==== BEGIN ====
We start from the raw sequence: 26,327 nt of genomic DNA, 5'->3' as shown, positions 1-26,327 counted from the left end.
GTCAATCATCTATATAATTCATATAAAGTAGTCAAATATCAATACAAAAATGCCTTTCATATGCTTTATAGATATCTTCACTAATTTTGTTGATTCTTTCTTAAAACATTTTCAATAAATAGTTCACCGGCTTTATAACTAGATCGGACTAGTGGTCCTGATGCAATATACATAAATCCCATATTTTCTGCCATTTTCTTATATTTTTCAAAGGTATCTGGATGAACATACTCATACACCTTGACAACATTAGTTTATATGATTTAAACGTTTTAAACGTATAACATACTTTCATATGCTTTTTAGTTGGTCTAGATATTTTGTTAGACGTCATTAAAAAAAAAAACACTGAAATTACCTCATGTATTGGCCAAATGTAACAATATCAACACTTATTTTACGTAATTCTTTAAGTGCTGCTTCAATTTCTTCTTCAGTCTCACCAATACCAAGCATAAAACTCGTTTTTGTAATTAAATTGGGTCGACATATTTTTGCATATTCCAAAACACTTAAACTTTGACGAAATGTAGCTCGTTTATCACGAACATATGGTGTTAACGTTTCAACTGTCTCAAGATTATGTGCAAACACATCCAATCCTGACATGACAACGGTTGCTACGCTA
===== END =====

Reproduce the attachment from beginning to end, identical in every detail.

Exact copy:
We start from the raw sequence: 26,327 nt of genomic DNA, 5'->3' as shown, positions 1-26,327 counted from the left end.
GTCAATCATCTATATAATTCATATAAAGTAGTCAAATATCAATACAAAAATGCCTTTCATATGCTTTATAGATATCTTCACTAATTTTGTTGATTCTTTCTTAAAACATTTTCAATAAATAGTTCACCGGCTTTATAACTAGATCGGACTAGTGGTCCTGATGCAATATACATAAATCCCATATTTTCTGCCATTTTCTTATATTTTTCAAAGGTATCTGGATGAACATACTCATACACCTTGACAACATTAGTTTATATGATTTAAACGTTTTAAACGTATAACATACTTTCATATGCTTTTTAGTTGGTCTAGATATTTTGTTAGACGTCATTAAAAAAAAAAACACTGAAATTACCTCATGTATTGGCCAAATGTAACAATATCAACACTTATTTTACGTAATTCTTTAAGTGCTGCTTCAATTTCTTCTTCAGTCTCACCAATACCAAGCATAAAACTCGTTTTTGTAATTAAATTGGGTCGACATATTTTTGCATATTCCAAAACACTTAAACTTTGACGAAATGTAGCTCGTTTATCACGAACATATGGTGTTAACGTTTCAACTGTCTCAAGATTATGTGCAAACACATCCAATCCTGACATGACAACGGTTGCTACGCTA